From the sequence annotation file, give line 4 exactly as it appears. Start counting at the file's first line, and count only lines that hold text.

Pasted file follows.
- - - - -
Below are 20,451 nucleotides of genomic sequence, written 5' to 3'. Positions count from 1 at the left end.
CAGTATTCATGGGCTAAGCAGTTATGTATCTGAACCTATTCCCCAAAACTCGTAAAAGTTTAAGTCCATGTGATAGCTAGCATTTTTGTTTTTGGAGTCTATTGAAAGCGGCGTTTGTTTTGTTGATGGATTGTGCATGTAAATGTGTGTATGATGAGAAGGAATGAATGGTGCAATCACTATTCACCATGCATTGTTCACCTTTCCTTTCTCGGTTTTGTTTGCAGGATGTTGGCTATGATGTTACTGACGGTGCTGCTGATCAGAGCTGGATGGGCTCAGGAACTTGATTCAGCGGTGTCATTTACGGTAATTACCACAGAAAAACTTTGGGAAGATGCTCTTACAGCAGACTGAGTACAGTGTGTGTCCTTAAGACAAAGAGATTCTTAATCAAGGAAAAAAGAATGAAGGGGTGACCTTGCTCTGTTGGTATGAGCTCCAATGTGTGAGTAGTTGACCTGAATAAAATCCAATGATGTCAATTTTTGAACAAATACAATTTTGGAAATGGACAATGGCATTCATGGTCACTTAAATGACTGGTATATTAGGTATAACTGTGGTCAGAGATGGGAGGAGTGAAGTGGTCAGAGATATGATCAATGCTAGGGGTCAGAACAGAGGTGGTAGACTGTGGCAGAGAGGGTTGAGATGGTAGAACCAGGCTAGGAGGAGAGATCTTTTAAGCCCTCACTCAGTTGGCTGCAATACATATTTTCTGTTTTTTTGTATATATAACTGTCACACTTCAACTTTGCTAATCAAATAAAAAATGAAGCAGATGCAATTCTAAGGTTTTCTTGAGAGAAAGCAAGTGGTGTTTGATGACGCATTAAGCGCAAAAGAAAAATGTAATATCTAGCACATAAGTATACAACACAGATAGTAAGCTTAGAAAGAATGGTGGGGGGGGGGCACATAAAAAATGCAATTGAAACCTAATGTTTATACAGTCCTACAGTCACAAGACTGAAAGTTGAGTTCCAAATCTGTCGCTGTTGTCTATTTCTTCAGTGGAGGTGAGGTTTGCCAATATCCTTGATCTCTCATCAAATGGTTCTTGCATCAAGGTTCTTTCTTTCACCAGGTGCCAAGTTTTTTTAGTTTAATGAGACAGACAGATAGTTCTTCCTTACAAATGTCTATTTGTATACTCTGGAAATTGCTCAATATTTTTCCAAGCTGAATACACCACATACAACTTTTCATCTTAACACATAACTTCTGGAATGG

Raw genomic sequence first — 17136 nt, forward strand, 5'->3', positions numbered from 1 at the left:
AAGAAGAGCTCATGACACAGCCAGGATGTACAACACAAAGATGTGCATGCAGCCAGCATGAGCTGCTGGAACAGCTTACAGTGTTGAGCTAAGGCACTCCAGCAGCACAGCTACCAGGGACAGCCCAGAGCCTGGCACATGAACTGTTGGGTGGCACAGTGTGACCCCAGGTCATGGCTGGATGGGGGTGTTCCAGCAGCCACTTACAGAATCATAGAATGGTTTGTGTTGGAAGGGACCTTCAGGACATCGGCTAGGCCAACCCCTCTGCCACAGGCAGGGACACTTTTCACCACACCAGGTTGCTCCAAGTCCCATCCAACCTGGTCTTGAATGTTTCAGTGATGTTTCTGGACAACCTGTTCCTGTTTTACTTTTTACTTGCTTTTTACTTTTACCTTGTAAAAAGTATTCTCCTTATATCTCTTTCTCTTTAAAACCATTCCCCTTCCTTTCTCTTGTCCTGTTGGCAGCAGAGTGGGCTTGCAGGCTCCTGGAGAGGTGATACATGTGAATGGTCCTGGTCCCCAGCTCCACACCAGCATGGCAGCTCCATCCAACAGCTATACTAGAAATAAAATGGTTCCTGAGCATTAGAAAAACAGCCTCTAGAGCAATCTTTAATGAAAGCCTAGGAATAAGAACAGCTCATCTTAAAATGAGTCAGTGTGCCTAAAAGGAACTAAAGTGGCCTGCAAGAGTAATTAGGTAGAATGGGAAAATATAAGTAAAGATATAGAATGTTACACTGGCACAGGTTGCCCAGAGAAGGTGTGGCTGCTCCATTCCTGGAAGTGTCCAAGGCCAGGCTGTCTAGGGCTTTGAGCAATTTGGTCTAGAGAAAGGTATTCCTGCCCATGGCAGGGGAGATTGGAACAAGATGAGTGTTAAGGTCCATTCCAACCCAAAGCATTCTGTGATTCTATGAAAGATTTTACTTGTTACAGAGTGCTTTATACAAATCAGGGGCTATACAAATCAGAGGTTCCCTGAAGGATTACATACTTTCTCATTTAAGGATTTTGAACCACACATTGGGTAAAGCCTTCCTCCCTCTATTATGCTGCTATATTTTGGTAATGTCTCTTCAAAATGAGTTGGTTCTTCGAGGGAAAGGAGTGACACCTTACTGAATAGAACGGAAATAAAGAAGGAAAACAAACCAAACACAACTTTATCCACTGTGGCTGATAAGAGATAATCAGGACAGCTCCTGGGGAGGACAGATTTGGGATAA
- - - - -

AAGAAGAGCTCATGACACAGCCAGGATGTACAACACAAAGATGTGCATGCAGCCAGCATGAGCTGCTGGAACAGCTTACAGTGTTGAGCTAAGGCACTCCAGCAGCACAGCTACCAGGGACAGCCCAGAGCCTGGCACATGAACTGTTGGGTGGCACAGTGTGACCCCAGGTCATGGCTGGATGGGGGTGTTCCAGCAGCCACTTACAGAATCATAGAATGGTTTGTGTTGGAAGGGACCTTCAGGACATCGGCTAGGCCAACCCCTCTGCCACAGGCAGGGACACTTTTCACCACACCAGGTTGCTCCAAGTCCCATCCAACCTGGTCTTGAATGTTTCAGTGATGTTTCTGGACAACCTGTTCCTGTTTTACTTTTTACTTGCTTTTTACTTTTACCTTGTAAAAAGTATTCTCCTTATATCTCTTTCTCTTTAAAACCATTCCCCTTCCTTTCTCTTGTCCTGTTGGCAGCAGAGTGGGCTTGCAGGCTCCTGGAGAGGTGATACATGTGAATGGTCCTGGTCCCCAGCTCCACACCAGCATGGCAGCTCCATCCAACAGCTATACTAGAAATAAAATGGTTCCTGAGCATTAGAAAAACAGCCTCTAGAGCAATCTTTAATGAAAGCCTAGGAATAAGAACAGCTCATCTTAAAATGAGTCAGTGTGCCTAAAAGGAACTAAAGTGGCCTGCAAGAGTAATTAGGTAGAATGGGAAAATATAAGTAAAGATATAGAATGTTACACTGGCACAGGTTGCCCAGAGAAGGTGTGGCTGCTCCATTCCTGGAAGTGTCCAAGGCCAGGCTGTCTAGGGCTTTGAGCAATTTGGTCTAGAGAAAGGTATTCCTGCCCATGGCAGGGGAGATTGGAACAAGATGAGTGTTAAGGTCCATTCCAACCCAAAGCATTCTGTGATTCTATGAAAGATTTTACTTGTTACAGAGTGCTTTATACAAATCAGGGGCTATACAAATCAGAGGTTCCCTGAAGGATTACATACTTTCTCATTTAAGGATTTTGAACCACACATTGGGTAAAGCCTTCCTCCCTCTATTATGCTGCTATATTTTGGTAATGTCTCTTCAAAATGAGTTGGTTCTTCGAGGGAAAGGAGTGACACCTTACTGAATAGAACGGAAATAAAGAAGGAAAACAAACCAAACACAACTTTATCCACTGTGGCTGATAAGAGATAATCAGGACAGCTCCTGGGGAGGACAGATTTGGGATAA